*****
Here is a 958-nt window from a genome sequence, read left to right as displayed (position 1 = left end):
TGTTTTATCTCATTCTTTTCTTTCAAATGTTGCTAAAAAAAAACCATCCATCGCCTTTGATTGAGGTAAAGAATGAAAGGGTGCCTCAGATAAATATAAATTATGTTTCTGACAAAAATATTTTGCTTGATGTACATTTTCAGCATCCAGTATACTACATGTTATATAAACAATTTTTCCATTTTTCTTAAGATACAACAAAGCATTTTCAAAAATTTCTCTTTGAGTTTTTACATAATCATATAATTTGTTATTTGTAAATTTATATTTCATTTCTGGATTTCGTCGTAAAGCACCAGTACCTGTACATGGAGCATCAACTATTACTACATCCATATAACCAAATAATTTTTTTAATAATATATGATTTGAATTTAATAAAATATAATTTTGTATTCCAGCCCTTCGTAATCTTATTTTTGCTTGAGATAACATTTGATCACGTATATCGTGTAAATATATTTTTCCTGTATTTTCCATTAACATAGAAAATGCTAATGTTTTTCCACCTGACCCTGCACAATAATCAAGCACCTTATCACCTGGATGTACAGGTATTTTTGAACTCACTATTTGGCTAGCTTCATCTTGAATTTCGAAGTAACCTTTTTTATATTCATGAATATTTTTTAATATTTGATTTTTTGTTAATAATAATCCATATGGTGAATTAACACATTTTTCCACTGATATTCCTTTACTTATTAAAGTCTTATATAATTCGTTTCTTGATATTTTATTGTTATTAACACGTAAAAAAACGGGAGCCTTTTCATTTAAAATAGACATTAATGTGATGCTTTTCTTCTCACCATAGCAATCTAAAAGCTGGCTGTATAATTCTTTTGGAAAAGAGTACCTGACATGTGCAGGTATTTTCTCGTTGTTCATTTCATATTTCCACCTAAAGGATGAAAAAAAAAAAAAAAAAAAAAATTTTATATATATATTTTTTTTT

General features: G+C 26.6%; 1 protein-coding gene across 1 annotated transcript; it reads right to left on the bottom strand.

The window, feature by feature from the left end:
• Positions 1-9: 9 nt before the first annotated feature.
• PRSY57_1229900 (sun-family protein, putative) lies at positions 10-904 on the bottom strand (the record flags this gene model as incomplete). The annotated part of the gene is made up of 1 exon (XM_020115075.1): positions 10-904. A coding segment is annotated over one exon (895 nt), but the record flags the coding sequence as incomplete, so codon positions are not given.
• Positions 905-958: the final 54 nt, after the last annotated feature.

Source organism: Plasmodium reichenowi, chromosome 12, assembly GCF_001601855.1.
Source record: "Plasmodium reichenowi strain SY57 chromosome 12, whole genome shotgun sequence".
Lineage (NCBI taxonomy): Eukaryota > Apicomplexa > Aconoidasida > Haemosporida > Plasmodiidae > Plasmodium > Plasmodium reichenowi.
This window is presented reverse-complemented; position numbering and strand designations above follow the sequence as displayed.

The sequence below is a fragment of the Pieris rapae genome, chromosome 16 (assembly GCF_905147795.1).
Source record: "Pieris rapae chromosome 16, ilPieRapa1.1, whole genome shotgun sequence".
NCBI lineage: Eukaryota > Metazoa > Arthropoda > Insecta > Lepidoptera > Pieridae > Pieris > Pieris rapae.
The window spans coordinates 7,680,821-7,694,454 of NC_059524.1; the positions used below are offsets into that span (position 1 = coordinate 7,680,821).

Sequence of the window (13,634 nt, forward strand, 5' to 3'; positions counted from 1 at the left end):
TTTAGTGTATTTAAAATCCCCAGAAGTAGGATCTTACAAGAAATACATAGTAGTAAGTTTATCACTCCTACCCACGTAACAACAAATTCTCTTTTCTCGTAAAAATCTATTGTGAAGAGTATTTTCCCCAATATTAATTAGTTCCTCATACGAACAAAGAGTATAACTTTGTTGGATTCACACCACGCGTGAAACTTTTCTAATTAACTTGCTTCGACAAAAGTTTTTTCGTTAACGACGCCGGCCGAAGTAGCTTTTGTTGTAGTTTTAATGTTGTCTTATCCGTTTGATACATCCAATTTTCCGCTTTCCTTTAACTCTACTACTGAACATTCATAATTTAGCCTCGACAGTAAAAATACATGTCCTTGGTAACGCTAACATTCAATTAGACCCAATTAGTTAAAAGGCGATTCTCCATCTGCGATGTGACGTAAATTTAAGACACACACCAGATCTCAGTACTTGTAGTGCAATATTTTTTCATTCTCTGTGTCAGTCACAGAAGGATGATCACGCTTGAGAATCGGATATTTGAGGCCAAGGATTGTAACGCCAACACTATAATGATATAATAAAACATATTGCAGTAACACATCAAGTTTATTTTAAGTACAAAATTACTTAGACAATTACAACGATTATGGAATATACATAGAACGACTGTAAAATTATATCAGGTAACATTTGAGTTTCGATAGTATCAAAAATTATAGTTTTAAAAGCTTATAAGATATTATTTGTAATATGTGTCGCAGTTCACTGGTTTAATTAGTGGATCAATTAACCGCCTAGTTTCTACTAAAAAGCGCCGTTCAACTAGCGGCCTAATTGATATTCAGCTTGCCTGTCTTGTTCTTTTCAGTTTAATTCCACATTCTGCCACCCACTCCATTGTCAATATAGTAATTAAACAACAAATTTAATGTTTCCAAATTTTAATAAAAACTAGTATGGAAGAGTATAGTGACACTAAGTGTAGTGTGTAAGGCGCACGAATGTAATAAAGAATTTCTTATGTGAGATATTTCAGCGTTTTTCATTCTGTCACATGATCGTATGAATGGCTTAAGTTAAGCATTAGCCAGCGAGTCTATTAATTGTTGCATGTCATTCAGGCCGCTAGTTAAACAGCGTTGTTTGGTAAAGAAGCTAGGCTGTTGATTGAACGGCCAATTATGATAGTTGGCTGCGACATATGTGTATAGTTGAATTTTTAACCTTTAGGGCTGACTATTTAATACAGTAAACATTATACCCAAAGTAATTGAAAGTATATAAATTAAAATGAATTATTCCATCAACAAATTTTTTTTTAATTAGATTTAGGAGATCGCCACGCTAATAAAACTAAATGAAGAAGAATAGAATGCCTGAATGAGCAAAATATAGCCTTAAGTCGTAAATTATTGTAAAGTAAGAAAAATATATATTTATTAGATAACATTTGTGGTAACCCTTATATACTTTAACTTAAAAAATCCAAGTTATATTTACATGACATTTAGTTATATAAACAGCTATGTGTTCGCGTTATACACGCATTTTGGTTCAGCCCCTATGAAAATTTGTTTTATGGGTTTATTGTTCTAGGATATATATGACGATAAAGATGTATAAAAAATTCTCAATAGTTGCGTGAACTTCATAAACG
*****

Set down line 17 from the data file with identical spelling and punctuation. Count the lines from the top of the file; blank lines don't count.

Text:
TTTAGTGTATTTAAAATCCCCAGAAGTAGGATCTTACAAGAAATACATAGTAGTAAGTTTATCACTCCTACCCACGTAACAACAAATTCTCTTTTCTCGTAAAAATCTATTGTGAAGAGTATTTTCCCCAATATTAATTAGTTCCTCATACGAACAAAGAGTATAACTTTGTTGGATTCACACCACGCGTGAAACTTTTCTAATTAACTTGCTTCGACAAAAGTTTTTTCGTTAACGACGCCGGCCGAAGTAGCTTTTGTTGTAGTTTTAATGTTGTCTTATCCGTTTGATACATCCAATTTTCCGCTTTCCTTTAACTCTACTACTGAACATTCATAATTTAGCCTCGACAGTAAAAATACATGTCCTTGGTAACGCTAACATTCAATTAGACCCAATTAGTTAAAAGGCGATTCTCCATCTGCGATGTGACGTAAATTTAAGACACACACCAGATCTCAGTACTTGTAGTGCAATATTTTTTCATTCTCTGTGTCAGTCACAGAAGGATGATCACGCTTGAGAATCGGATATTTGAGGCCAAGGATTGTAACGCCAACACTATAATGATATAATAAAACATATTGCAGTAACACATCAAGTTTATTTTAAGTACAAAATTACTTAGACAATTACAACGATTATGGAATATACATAGAACGACTGTAAAATTATATCAGGTAACATTTGAGTTTCGATAGTATCAAAAATTATAGTTTTAAAAGCTTATAAGATATTATTTGTAATATGTGTCGCAGTTCACTGGTTTAATTAGTGGATCAATTAACCGCCTAGTTTCTACTAAAAAGCGCCGTTCAACTAGCGGCCTAATTGATATTCAGCTTGCCTGTCTTGTTCTTTTCAGTTTAATTCCACATTCTGCCACCCACTCCATTGTCAATATAGTAATTAAACAACAAATTTAATGTTTCCAAATTTTAATAAAAACTAGTATGGAAGAGTATAGTGACACTAAGTGTAGTGTGTAAGGCGCACGAATGTAATAAAGAATTTCTTATGTGAGATATTTCAGCGTTTTTCATTCTGTCACATGATCGTATGAATGGCTTAAGTTAAGCATTAGCCAGCGAGTCTATTAATTGTTGCATGTCATTCAGGCCGCTAGTTAAACAGCGTTGTTTGGTAAAGAAGCTAGGCTGTTGATTGAACGGCCAATTATGATAGTTGGCTGCGACATATGTGTATAGTTGAATTTTTAACCTTTAGGGCTGACTATTTAATACAGTAAACATTATACCCAAAGTAATTGAAAGTATATAAATTAAAATGAATTATTCCATCAACAAATTTTTTTTTAATTAGATTTAGGAGATCGCCACGCTAATAAAACTAAATGAAGAAGAATAGAATGCCTGAATGAGCAAAATATAGCCTTAAGTCGTAAATTATTGTAAAGTAAGAAAAATATATATTTATTAGATAACATTTGTGGTAACCCTTATATACTTTAACTTAAAAAATCCAAGTTATATTTACATGACATTTAGTTATATAAACAGCTATGTGTTCGCGTTATACACGCATTTTGGTTCAGCCCCTATGAAAATTTGTTTTATGGGTTTATTGTTCTAGGATATATATGACGATAAAGATGTATAAAAAATTCTCAATAGTTGCGTGAACTTCATAAACG